Michael Lewis - Marmite man
Whilst at University, I developed an intense appetite for Marmite.
It all started off so casually... A piece of toast here, a bagel there. Then you find yourself mixing it into pastas, spreading long sinewy lines in bacon rolls, even subtlety lapping up a cheeky spoonful on its own when you think no-one is watching.
After a while, I realized that I was losing interest. Everything that I once loved about Marmite suddenly became what I most resented. Chutneys and onion spreads started to show me what I'd been missing and I realized that I actually hated Marmite. I hated the cloying undefinable taste and the gloopy viscous texture, the nauseating brown stains that refuse to shift from your teeth.
Today, I woke up to realize that my flatmate, the depraved and vicious bastard that he is, had seen fit to eat the last of my eggs that I had reserved for a delicious Monday blues beating breakfast.
Cracking open the cupboard door revealed only one option left available to me, its brown and yellow packaging mocking me for thinking myself free of its clutches. A large tub of Marmite, softly calling to me for one last scoop.
In that moment, I realized that I hated Michael Lewis.
As someone who carelessly leveraged themselves to the hilt when they got their first banking job, I found myself paying more rent that I could afford and resorting to reading paperback books over and over again on the way into work. Now, don't get me wrong, I used to love Michael Lewis, but then, as time went on, I realized that a lot of the things he writes really start to grate with me.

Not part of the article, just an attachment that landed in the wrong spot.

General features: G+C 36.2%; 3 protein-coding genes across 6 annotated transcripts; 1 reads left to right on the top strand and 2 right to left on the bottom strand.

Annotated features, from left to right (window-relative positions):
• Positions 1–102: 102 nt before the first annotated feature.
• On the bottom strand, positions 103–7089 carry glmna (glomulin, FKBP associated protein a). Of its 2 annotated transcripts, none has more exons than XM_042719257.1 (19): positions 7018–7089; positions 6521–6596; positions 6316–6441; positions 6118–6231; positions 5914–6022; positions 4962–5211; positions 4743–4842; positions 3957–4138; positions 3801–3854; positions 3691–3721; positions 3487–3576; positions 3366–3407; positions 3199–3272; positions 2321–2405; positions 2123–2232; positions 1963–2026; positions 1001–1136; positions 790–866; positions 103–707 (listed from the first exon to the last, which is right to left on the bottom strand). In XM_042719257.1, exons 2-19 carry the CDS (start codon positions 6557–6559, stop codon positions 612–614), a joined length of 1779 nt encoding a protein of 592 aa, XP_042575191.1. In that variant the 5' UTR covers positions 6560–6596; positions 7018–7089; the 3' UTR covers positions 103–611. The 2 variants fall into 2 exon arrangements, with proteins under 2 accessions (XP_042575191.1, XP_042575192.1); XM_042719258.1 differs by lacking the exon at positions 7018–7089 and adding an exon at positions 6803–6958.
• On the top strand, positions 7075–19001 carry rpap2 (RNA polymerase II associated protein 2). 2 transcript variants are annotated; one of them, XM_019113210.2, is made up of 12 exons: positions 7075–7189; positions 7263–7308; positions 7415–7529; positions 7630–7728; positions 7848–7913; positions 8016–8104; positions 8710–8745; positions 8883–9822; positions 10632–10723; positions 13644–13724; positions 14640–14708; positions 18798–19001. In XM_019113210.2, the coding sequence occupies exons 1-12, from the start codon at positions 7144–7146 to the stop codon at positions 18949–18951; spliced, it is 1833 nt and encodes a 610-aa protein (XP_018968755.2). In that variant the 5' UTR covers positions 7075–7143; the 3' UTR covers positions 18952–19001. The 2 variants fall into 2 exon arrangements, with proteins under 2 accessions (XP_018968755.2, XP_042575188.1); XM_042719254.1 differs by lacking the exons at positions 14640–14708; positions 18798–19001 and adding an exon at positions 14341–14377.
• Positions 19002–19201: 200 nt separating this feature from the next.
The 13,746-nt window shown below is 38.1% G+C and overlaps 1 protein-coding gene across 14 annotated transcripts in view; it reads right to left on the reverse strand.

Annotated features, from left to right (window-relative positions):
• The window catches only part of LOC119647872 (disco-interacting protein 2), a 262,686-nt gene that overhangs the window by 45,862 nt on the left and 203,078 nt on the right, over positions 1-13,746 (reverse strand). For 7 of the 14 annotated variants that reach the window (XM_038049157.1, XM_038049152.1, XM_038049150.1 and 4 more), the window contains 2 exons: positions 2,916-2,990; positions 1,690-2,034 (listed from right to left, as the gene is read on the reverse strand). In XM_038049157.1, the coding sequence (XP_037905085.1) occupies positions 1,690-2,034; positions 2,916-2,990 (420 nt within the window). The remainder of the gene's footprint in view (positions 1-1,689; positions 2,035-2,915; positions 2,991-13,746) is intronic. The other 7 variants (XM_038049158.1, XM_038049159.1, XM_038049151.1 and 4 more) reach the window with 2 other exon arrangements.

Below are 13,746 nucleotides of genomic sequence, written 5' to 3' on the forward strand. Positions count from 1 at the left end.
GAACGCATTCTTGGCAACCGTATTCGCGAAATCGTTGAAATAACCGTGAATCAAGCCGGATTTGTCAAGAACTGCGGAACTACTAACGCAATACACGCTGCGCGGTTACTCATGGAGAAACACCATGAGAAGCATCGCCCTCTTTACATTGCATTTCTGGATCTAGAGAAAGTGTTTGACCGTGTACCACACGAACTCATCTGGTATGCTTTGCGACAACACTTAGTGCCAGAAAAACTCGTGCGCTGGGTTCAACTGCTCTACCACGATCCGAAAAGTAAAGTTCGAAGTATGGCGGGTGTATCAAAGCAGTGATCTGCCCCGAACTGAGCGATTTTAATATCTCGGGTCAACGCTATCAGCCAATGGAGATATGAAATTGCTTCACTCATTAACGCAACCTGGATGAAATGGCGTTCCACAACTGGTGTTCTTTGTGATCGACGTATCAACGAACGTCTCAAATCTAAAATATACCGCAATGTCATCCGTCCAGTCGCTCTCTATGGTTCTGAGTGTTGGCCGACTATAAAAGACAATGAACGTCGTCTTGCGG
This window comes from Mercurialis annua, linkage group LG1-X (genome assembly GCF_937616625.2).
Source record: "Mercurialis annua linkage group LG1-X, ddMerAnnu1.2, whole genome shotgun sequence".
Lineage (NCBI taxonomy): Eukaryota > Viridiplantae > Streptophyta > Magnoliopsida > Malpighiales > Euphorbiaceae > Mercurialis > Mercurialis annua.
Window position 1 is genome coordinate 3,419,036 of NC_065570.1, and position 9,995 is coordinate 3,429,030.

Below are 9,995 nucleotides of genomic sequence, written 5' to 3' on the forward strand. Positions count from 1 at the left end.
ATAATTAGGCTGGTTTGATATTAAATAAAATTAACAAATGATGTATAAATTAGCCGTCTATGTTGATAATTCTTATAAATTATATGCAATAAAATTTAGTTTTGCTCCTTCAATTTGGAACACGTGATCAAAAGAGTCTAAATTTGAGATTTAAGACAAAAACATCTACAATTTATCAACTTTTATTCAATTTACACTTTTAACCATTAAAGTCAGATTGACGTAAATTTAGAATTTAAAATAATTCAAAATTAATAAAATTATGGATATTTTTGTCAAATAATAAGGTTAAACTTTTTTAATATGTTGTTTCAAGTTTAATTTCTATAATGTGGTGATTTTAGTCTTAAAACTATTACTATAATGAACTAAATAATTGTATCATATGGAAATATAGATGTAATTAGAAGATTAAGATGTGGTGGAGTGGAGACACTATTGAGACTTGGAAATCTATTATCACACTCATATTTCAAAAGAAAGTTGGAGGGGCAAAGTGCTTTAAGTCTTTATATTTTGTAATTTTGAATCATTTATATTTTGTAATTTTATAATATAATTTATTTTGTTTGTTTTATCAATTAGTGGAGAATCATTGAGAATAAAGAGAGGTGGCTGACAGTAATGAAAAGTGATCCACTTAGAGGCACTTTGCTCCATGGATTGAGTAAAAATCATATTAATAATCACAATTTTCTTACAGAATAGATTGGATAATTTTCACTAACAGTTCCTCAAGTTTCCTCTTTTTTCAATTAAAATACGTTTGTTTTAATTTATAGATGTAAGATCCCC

He is a fantastic author who offers great insight into the financial services industry, but what I started to realize is that he has become an 'opinion stuffer'. Rather than letting you come up with your own opinions about his characters, he likes to shove his own down your throat.
Case in point - Flashboys. I'm sure Brad Katsuyama is a great guy in real life, but Lewis loses me with quotes from his secretary such as 'I don't care what I do, I just want to work for him', or his brother 'You've never failed at anything in your life'. Making these characters out to be Mother Theresa, the Pope and Jonny Cash reincarnate all rolled into one really started to become obvious.
On the whole, his books are a great read, but please Michael, credit your readers with some intelligence. Or even just make it more obvious, perhaps a list in the front of the book labeling 'goodies and baddies'.
You might not notice it until you read him over and over again, but at some stage you will clock it. And like Marmite, it might just turn you into a hater, rather than a lover.